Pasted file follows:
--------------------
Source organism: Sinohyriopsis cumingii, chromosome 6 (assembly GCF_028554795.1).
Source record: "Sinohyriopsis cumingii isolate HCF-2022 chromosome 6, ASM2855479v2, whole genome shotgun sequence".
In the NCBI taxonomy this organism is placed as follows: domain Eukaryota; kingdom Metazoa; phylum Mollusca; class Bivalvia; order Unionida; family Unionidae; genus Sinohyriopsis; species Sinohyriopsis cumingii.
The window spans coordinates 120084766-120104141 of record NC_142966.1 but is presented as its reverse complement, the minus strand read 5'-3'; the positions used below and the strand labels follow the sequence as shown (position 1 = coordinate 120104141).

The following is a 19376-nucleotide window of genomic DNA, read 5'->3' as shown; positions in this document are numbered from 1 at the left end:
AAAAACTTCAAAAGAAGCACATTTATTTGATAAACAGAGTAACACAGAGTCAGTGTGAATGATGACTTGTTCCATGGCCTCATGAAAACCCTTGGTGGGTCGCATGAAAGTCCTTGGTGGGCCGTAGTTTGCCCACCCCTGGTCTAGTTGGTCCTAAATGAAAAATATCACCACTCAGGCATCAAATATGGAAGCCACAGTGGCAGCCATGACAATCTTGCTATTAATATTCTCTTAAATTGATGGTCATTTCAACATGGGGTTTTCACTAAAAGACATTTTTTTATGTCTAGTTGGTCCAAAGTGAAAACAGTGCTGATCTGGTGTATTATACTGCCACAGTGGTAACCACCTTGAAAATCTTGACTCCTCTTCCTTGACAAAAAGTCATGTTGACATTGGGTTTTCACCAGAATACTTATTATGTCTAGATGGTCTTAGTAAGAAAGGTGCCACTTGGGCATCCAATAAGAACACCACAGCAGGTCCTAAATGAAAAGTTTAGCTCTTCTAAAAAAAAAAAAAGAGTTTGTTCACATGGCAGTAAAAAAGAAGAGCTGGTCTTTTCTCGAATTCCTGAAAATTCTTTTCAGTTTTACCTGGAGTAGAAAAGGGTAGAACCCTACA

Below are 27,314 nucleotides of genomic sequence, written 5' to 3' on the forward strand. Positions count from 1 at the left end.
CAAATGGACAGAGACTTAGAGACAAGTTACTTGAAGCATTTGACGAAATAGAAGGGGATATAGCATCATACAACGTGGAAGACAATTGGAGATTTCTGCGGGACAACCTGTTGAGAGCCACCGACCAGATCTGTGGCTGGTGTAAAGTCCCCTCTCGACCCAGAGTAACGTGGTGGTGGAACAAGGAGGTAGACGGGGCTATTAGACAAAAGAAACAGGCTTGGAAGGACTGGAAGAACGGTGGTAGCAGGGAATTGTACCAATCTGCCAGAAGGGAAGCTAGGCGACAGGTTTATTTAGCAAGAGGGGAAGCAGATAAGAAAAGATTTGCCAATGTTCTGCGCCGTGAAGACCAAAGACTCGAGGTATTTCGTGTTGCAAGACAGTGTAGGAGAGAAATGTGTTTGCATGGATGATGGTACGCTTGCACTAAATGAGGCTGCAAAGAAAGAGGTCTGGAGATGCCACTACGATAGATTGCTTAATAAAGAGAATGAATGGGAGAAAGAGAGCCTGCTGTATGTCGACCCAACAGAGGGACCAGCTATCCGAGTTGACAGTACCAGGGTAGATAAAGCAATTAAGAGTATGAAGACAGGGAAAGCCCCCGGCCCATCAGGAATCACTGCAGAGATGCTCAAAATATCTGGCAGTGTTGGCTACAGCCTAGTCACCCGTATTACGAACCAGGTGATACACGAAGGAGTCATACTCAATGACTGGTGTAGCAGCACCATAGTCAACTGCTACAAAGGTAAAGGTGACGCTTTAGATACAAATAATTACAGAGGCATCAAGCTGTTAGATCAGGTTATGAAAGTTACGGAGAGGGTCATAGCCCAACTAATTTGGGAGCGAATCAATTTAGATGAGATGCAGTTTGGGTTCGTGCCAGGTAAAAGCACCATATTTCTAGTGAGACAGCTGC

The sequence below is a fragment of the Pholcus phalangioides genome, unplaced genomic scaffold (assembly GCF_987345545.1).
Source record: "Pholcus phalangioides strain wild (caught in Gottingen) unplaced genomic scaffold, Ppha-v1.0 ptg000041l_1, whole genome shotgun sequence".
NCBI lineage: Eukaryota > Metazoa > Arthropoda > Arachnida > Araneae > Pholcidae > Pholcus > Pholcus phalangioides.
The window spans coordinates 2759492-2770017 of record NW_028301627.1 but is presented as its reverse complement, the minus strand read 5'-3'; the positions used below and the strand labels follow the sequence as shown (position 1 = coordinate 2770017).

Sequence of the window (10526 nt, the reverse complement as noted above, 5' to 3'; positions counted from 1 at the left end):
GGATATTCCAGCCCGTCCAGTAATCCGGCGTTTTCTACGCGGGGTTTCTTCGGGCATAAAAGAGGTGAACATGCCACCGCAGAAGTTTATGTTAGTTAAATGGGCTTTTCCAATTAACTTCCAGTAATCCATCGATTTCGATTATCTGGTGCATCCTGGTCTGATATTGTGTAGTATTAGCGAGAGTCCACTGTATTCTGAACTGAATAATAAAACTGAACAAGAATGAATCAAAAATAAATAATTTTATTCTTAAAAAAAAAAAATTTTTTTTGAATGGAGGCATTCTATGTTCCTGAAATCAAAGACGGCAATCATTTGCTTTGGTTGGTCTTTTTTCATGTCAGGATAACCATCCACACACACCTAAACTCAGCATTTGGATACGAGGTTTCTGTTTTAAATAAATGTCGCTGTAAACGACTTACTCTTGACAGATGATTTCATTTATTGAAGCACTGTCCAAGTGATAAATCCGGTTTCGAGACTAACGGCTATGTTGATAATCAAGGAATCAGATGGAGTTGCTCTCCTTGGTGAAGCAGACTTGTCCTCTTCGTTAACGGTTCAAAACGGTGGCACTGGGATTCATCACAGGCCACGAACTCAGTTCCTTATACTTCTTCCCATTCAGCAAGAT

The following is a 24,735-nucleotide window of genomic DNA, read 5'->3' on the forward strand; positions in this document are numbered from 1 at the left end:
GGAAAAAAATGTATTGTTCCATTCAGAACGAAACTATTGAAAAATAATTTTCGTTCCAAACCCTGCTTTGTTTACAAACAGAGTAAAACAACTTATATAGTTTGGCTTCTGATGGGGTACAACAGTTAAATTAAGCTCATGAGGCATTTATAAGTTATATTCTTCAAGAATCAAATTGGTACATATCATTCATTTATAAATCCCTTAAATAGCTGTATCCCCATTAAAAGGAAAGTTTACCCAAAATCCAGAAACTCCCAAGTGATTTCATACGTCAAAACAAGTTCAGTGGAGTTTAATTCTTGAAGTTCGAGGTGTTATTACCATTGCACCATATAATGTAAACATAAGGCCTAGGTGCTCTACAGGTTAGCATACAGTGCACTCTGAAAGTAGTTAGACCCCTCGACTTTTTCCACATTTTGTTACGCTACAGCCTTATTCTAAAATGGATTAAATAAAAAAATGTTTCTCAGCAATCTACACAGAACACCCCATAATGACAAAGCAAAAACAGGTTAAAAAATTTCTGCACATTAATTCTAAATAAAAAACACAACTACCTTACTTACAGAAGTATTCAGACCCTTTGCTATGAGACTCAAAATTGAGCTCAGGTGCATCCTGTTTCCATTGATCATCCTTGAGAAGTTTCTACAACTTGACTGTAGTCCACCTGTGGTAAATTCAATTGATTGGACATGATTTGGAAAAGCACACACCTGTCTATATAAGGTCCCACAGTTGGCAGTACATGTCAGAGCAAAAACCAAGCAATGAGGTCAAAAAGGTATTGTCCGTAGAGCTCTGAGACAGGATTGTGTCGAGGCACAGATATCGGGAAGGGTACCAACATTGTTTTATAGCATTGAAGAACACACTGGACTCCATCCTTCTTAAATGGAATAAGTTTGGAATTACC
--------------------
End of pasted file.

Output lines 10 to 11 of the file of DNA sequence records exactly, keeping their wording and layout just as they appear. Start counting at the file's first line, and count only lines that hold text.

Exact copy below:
Source record: "Pholcus phalangioides strain wild (caught in Gottingen) unplaced genomic scaffold, Ppha-v1.0 ptg000041l_1, whole genome shotgun sequence".
NCBI lineage: Eukaryota > Metazoa > Arthropoda > Arachnida > Araneae > Pholcidae > Pholcus > Pholcus phalangioides.